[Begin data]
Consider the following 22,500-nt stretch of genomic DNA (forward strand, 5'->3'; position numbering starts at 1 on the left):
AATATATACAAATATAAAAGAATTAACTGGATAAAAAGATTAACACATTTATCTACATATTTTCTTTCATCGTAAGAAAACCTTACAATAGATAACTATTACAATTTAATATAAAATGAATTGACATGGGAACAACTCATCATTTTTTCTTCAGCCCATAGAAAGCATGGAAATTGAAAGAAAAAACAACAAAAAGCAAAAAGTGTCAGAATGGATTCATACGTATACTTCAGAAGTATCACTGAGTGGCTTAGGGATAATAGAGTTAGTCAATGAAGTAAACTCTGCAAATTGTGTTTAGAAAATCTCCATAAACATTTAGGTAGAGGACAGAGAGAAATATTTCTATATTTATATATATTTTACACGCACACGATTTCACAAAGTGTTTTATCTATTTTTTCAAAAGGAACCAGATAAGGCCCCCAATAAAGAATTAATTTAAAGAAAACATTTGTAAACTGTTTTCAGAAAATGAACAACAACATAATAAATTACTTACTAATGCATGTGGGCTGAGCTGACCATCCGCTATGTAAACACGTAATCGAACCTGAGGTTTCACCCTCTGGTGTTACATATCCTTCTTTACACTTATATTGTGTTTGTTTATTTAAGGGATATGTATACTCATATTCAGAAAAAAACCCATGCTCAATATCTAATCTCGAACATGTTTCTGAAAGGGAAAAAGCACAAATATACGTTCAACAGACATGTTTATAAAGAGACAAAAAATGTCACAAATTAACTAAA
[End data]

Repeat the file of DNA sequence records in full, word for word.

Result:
Consider the following 22,500-nt stretch of genomic DNA (forward strand, 5'->3'; position numbering starts at 1 on the left):
AATATATACAAATATAAAAGAATTAACTGGATAAAAAGATTAACACATTTATCTACATATTTTCTTTCATCGTAAGAAAACCTTACAATAGATAACTATTACAATTTAATATAAAATGAATTGACATGGGAACAACTCATCATTTTTTCTTCAGCCCATAGAAAGCATGGAAATTGAAAGAAAAAACAACAAAAAGCAAAAAGTGTCAGAATGGATTCATACGTATACTTCAGAAGTATCACTGAGTGGCTTAGGGATAATAGAGTTAGTCAATGAAGTAAACTCTGCAAATTGTGTTTAGAAAATCTCCATAAACATTTAGGTAGAGGACAGAGAGAAATATTTCTATATTTATATATATTTTACACGCACACGATTTCACAAAGTGTTTTATCTATTTTTTCAAAAGGAACCAGATAAGGCCCCCAATAAAGAATTAATTTAAAGAAAACATTTGTAAACTGTTTTCAGAAAATGAACAACAACATAATAAATTACTTACTAATGCATGTGGGCTGAGCTGACCATCCGCTATGTAAACACGTAATCGAACCTGAGGTTTCACCCTCTGGTGTTACATATCCTTCTTTACACTTATATTGTGTTTGTTTATTTAAGGGATATGTATACTCATATTCAGAAAAAAACCCATGCTCAATATCTAATCTCGAACATGTTTCTGAAAGGGAAAAAGCACAAATATACGTTCAACAGACATGTTTATAAAGAGACAAAAAATGTCACAAATTAACTAAA